up to that fact -- thanks to grotesque arrogance of ICANN and its patrons in
earlier policy stages -- such that the resulting (and legitimate) debate is
whether the cure will be worse than the disease. ICANN has separate sets of
openness rules for its contracted parties and everyone else, as At-Large has
found when trying to send representatives to ICANN-organized "technical"
meetings with registrars.
Having said all that, I am still here, not yet having declared my efforts
here a waste of time. But I've come close.
I *like* to think that ICANN, seeing the oncoming threats from governments,
will see "multi-stakeholder" as something else than the "50% domain
industry, 50% everyone else" formula which describes the current GNSO. But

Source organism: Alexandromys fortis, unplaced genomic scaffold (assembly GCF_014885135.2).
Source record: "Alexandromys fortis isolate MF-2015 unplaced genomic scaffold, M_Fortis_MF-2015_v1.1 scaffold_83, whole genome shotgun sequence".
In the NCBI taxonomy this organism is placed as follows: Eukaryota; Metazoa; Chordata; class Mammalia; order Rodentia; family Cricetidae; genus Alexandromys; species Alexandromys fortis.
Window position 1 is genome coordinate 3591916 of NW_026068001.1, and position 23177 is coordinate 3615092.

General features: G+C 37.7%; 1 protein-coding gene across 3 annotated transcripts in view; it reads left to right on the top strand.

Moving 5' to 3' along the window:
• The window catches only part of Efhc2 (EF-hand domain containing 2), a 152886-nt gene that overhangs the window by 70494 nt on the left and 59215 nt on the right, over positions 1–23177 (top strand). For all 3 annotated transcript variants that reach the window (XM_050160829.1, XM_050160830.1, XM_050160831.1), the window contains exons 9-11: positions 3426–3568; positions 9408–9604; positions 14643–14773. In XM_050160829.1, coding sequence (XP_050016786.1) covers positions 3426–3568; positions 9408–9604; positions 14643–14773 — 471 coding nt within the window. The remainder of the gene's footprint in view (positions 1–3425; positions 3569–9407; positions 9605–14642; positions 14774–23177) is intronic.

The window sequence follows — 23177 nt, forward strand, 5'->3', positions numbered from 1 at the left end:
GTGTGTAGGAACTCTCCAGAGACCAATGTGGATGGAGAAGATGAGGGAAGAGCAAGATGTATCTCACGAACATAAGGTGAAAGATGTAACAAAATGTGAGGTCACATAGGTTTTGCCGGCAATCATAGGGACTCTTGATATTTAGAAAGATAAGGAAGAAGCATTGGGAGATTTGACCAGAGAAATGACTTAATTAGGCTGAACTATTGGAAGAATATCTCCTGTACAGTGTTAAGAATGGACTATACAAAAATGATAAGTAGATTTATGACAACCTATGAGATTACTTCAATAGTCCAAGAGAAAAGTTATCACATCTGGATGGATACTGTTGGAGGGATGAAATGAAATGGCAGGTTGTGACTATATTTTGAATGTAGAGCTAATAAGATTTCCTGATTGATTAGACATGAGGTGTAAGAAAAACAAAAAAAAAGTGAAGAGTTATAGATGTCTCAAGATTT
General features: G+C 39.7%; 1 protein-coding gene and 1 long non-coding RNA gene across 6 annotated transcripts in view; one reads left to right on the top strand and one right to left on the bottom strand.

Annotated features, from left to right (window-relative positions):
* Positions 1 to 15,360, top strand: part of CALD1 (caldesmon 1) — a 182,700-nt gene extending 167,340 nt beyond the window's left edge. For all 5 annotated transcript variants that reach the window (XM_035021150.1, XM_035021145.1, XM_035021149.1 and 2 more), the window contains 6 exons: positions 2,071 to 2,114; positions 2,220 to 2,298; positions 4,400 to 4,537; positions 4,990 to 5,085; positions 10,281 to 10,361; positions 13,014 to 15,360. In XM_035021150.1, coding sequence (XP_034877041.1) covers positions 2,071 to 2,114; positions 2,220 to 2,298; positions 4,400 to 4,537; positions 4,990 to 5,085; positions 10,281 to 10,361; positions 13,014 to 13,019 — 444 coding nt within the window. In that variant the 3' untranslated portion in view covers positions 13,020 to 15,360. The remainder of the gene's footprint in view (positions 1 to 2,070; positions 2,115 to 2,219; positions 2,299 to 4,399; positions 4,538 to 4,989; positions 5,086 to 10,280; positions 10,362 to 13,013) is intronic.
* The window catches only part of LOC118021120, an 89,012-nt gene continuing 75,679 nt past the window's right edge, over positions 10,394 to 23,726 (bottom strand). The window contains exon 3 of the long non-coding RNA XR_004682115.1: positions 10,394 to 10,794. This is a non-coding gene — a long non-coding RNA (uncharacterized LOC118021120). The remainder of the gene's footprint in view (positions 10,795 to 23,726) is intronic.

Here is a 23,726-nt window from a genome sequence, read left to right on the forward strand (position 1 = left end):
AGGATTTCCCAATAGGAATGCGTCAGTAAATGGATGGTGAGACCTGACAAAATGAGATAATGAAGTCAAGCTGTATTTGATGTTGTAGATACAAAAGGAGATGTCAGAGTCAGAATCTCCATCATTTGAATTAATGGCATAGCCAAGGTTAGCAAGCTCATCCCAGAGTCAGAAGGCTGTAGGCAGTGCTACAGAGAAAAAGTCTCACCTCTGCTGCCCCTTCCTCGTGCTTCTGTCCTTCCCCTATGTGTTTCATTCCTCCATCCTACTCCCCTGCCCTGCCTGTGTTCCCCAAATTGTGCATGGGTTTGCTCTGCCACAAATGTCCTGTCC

if that happens it will be a massive change of momentum. Even though the
GNSO just came through a major restructuring -- in which the domain industry
had far too much influence -- I expect another one is in the cards if ICANN
doesn't want its industry capture replaced by government capture.
But I also see Joly's points. The namespace needs some new TLDs, if only to
relieve (but not correct) a problem of ICANN's own making -- a wild west
environment in which having as many names as possible out there is more
important than only having names useful to those who are actually looking
for or providing Internet content. A few new TLDs, properly marketed, may
help remove perception of dot-com as the must-go-to place. It might, but it
might just as easily not.